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A true queen
The Lady Elizabeth - Alison Weir
Member Name: blackviolets
The Lady Elizabeth - Alison Weir
Disadvantages: too long
I have recently finished reading The Innocent Traitor by Alison Weir and thought it was extremely hence the reason why I sought out to get The Lady Elizabeth. Sadly I feel that I am a little disappointed with it.
I've always been interested in the tudors so naturally Elizabeth I has always been a keen figure to read up on. This book features her life from that of her Mothers (Anne Boleyn) execution, to the death of her elder step sister Mary and onto her becoming Queen of England.
The book initially starts in 1536, where Anne Boleyn was beheaded. At the time Elizabeth was only 3 years old and has suddenly been renounced as a bastard overnight. Anne Weir already hints at how intelligent and able she is to pick up on things when Sir John Shelton calls her The Lady Elizabeth, rather than The Lady Princess which he had said only the day before. It's clear to her that something is not right. There aren't many fictional books out there where you get the chance to imagine what her reactions might of been, or as to how the news of her Mothers' death affected her, but this I believe sets her aside as being just a little girl. Albeit a clever one.
At first I admit that I liked the way Elizabeth was portrayed as a young girl but then later on, as she was becoming a teenager, the way she 'acts' makes me think otherwise. It wasn't until a lot later on in this book that I picked up on the possible grudge being held against her by Mary. At the beginning it's all 'sweeting' and 'dearest sister'and there's nothing there which suggests that Mary feels a coldness towards her as it was Elizabeths Mother who pushed Katherine out of the way and reduced her to becoming a bastard.
About half way through the book the princess Mary, soon to be known as Bloody Mary due to the burning and killing of protestants, becomes Queen. I do feel a bit sorry for her despite everything as it is noted early on that all she wants was a husband and children. Due to the fact that Elizabeth is so young and more or less everything she is not we see a jealous streak in the monarch as she basically imprisons her in the tower and at Woodstock. With the possiblilty of death hanging around you can feel a sense of sympathy towards her.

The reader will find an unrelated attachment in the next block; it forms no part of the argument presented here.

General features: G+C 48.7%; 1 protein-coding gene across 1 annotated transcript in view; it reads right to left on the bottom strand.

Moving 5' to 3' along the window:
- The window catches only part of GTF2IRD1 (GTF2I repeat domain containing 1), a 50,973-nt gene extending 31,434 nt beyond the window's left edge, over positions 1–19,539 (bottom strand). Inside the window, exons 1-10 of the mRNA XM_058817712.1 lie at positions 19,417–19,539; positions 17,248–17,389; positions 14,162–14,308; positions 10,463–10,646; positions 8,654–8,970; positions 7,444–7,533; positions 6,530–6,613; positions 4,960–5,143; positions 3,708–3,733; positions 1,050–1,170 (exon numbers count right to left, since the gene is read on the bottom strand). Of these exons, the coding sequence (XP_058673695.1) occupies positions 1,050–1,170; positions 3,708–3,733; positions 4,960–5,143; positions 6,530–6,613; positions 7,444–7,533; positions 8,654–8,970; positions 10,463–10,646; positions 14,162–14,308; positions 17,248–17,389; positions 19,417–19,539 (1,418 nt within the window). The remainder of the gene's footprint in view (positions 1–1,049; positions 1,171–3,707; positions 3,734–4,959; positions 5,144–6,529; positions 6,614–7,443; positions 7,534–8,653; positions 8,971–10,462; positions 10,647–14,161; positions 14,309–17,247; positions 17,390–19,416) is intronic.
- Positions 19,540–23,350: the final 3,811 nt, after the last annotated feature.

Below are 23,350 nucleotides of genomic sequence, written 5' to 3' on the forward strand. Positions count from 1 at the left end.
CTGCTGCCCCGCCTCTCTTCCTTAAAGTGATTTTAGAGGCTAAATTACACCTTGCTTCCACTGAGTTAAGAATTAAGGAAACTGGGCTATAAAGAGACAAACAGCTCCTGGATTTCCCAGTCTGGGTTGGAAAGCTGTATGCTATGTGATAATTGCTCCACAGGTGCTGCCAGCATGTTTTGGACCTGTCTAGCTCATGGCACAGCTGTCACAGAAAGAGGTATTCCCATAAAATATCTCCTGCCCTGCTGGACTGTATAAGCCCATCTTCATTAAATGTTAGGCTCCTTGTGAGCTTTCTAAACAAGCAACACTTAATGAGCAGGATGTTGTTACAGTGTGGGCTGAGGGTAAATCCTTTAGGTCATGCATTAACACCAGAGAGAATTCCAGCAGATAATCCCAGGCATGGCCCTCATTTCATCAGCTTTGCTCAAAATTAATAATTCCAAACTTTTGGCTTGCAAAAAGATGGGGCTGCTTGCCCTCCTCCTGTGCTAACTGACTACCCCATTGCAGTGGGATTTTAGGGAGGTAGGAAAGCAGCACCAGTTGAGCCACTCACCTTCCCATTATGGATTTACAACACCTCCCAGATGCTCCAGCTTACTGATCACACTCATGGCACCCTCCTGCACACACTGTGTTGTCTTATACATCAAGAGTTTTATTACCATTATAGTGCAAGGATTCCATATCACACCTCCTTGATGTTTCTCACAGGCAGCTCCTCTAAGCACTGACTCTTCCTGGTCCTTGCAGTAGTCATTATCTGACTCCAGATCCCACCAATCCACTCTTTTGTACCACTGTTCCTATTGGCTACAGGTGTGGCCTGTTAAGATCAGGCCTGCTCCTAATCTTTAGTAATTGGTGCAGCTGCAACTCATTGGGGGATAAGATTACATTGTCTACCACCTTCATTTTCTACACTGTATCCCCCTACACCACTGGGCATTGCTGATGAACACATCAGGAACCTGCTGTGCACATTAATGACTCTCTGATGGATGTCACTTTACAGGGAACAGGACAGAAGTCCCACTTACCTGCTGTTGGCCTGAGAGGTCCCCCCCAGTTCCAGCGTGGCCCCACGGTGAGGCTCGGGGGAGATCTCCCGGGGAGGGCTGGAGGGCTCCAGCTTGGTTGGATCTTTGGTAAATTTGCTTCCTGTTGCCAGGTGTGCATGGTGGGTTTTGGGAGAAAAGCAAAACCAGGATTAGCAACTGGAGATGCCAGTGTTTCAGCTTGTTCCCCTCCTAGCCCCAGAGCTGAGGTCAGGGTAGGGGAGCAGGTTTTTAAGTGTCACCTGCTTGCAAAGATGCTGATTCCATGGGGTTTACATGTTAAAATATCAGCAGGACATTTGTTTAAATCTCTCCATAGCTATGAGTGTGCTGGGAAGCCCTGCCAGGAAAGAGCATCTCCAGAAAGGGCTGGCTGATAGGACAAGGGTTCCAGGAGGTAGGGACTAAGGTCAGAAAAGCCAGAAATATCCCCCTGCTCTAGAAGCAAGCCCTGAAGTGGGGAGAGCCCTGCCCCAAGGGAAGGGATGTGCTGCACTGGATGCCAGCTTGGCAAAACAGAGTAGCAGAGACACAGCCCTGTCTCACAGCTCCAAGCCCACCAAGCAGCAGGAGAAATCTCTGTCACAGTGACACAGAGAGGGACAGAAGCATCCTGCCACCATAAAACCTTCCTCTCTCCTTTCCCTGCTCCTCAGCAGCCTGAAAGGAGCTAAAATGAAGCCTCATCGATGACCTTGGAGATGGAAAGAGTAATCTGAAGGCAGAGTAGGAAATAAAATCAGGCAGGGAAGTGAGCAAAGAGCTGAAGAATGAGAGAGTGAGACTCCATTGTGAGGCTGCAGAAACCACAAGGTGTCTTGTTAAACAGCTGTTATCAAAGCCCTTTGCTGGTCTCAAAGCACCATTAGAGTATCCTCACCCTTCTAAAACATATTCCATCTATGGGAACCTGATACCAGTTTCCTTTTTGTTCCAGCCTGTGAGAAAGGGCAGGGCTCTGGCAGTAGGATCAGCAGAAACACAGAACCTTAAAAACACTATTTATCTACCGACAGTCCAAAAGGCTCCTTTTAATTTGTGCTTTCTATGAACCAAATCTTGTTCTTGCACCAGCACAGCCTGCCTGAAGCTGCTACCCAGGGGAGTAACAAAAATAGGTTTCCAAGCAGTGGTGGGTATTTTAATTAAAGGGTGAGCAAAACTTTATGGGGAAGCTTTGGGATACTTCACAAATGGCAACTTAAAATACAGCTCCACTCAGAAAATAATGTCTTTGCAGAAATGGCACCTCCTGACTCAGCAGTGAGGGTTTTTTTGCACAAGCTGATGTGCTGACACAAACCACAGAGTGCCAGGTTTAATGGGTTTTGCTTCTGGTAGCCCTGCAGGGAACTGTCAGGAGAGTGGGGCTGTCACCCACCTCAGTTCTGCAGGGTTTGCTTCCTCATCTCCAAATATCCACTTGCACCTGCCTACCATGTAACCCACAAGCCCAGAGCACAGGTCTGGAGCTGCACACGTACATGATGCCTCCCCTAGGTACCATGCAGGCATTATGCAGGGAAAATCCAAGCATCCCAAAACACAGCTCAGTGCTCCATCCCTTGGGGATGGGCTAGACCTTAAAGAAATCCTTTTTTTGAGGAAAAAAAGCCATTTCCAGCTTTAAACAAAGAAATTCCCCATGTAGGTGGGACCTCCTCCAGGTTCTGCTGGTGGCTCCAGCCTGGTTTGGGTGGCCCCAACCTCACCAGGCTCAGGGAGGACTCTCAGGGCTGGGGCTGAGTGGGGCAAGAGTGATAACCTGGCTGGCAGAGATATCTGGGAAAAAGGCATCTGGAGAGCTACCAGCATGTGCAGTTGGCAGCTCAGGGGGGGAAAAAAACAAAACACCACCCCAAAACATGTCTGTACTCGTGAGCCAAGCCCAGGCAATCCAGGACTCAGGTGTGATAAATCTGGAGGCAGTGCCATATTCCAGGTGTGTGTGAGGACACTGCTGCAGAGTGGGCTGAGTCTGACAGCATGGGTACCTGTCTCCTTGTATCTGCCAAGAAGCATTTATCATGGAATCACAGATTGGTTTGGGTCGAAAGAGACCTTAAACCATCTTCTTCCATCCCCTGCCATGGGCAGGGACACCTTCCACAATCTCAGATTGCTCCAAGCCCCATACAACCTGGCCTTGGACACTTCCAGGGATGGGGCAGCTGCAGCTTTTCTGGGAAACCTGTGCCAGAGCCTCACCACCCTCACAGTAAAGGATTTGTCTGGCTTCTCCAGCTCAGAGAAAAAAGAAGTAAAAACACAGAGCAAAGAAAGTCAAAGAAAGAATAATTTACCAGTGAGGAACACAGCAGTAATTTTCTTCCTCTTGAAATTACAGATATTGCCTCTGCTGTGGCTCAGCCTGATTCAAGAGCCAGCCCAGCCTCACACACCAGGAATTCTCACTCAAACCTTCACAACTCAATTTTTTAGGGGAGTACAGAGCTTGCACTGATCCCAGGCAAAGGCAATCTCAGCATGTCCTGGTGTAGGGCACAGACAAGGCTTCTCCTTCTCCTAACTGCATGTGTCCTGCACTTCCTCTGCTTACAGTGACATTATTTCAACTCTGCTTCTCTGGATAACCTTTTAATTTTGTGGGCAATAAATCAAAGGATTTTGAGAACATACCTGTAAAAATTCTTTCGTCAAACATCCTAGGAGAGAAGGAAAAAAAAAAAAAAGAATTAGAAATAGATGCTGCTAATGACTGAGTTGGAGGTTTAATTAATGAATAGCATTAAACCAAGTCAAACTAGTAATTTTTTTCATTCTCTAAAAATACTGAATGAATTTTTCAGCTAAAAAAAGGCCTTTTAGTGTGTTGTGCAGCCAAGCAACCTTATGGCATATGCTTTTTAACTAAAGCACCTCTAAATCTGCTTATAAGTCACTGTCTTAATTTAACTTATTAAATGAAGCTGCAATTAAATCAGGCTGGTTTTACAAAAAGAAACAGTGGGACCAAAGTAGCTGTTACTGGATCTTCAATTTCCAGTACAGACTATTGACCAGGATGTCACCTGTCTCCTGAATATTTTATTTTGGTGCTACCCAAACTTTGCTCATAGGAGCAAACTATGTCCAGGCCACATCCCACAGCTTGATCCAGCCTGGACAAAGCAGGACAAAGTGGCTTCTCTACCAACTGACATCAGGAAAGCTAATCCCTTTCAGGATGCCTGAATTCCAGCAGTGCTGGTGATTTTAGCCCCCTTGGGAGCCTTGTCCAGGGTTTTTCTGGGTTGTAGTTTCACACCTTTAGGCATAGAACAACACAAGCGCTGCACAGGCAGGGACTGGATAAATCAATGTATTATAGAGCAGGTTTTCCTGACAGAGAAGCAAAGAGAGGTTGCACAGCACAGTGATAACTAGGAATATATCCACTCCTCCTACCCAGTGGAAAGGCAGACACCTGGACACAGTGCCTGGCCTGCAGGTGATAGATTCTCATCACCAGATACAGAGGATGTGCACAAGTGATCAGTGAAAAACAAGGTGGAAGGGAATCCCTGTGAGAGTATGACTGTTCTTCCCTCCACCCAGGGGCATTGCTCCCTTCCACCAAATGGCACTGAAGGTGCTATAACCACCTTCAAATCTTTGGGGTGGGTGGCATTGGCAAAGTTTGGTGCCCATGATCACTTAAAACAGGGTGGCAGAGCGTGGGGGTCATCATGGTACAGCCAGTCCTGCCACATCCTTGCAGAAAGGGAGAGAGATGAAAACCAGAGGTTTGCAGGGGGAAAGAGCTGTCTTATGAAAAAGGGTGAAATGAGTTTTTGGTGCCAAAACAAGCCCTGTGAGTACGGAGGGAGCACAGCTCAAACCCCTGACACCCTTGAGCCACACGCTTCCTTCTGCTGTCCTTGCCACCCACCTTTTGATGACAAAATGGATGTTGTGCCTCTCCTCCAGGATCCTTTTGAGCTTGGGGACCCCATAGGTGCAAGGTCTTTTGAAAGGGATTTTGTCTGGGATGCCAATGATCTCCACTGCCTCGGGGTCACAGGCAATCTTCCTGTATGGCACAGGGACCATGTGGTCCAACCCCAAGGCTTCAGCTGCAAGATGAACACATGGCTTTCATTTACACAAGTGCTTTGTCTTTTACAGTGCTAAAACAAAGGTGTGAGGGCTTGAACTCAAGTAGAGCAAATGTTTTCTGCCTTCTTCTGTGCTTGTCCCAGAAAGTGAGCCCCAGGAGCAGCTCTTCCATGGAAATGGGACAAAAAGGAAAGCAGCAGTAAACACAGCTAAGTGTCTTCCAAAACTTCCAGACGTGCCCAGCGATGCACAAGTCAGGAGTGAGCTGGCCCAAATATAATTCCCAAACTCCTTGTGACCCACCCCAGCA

Throughout this, you see the blooming relationship between Kat, Elizabeths governess, and Elizabeth herself. The fact that Elizabeth was indeed close to her last step mother puts a new show on the fact that we also read about a jealous streak in Kat as well. Indeed a lot of this book seems to show jealousy between a lot of the people surrounding Elizabeths life.
Alison Weir also delves into the rumours about Thomas Seymour and the supposed Virgin Queen. Whether or not the affair really happened I suppose we will never truely know, but it was just interesting that it was featured.
Weir goes into great detail when describing the gowns and jewellery that Elizabeth loved to wear and I can just imagine the clothes by words alone. She also is constantly writing it seems, about her love of candied fruits. Yes, I think most people know that Elizabeth had a sweet tooth. It just didn't need to be mentioned that much.
The main problem I had with this, is that maybe it is just a little bit too long for me. At 487 pages it's a bit hefty and yes there is a lot of information that has to go into it, but I felt that the point could of been made using a lot less words!
You can get this for about £9 from Amazon at the moment, which is pretty good value for what you're getting. To me, it's more about the facts which are pressed upon you, rather than getting it a fictional style way.
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